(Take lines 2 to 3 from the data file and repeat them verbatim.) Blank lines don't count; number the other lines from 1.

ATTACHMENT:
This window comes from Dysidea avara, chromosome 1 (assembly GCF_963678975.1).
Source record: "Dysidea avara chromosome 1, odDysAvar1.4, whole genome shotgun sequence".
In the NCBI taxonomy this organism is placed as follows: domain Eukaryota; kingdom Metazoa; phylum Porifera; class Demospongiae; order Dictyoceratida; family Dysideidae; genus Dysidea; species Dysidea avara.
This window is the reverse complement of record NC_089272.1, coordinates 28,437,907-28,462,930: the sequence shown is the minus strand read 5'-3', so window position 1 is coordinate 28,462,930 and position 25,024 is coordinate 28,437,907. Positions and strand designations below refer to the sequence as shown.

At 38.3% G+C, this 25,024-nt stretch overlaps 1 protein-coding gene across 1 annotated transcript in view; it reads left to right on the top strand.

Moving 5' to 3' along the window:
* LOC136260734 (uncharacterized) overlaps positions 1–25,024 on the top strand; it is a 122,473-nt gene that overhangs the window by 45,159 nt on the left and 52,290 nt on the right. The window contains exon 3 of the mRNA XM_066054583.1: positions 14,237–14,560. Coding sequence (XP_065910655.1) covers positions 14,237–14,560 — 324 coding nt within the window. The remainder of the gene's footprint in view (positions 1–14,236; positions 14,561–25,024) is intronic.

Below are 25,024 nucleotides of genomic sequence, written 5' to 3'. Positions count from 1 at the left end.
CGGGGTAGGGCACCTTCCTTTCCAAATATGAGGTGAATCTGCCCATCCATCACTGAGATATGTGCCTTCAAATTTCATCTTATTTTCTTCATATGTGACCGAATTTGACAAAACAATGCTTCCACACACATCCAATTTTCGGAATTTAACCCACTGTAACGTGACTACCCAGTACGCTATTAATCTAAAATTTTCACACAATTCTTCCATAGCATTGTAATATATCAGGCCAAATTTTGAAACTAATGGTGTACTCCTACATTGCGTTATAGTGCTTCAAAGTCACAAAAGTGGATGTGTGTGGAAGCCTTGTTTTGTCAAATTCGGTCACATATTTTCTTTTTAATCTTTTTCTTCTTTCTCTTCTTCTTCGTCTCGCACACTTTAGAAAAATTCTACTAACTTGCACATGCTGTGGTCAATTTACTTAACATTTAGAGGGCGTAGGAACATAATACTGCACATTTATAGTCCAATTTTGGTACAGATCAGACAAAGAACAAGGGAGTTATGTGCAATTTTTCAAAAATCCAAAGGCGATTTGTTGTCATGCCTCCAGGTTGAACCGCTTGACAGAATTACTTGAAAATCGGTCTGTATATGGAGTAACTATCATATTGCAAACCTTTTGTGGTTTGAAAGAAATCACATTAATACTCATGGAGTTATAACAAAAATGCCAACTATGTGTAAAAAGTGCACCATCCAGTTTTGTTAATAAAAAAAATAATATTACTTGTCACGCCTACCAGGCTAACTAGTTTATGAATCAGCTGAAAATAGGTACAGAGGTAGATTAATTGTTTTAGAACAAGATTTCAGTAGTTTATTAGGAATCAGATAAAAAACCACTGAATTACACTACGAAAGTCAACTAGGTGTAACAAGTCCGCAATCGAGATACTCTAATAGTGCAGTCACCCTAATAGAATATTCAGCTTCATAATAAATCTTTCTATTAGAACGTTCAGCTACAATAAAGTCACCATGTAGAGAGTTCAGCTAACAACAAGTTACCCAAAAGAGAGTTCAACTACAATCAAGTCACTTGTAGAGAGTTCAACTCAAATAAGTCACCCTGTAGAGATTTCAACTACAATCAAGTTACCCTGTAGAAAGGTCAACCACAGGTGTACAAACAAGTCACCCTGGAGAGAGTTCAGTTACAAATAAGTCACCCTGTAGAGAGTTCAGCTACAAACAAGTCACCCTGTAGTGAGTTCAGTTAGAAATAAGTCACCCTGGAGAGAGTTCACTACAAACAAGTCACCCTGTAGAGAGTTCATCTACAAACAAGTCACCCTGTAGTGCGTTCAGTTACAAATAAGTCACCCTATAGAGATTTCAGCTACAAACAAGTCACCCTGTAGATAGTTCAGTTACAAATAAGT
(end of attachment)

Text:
Source record: "Dysidea avara chromosome 1, odDysAvar1.4, whole genome shotgun sequence".
In the NCBI taxonomy this organism is placed as follows: domain Eukaryota; kingdom Metazoa; phylum Porifera; class Demospongiae; order Dictyoceratida; family Dysideidae; genus Dysidea; species Dysidea avara.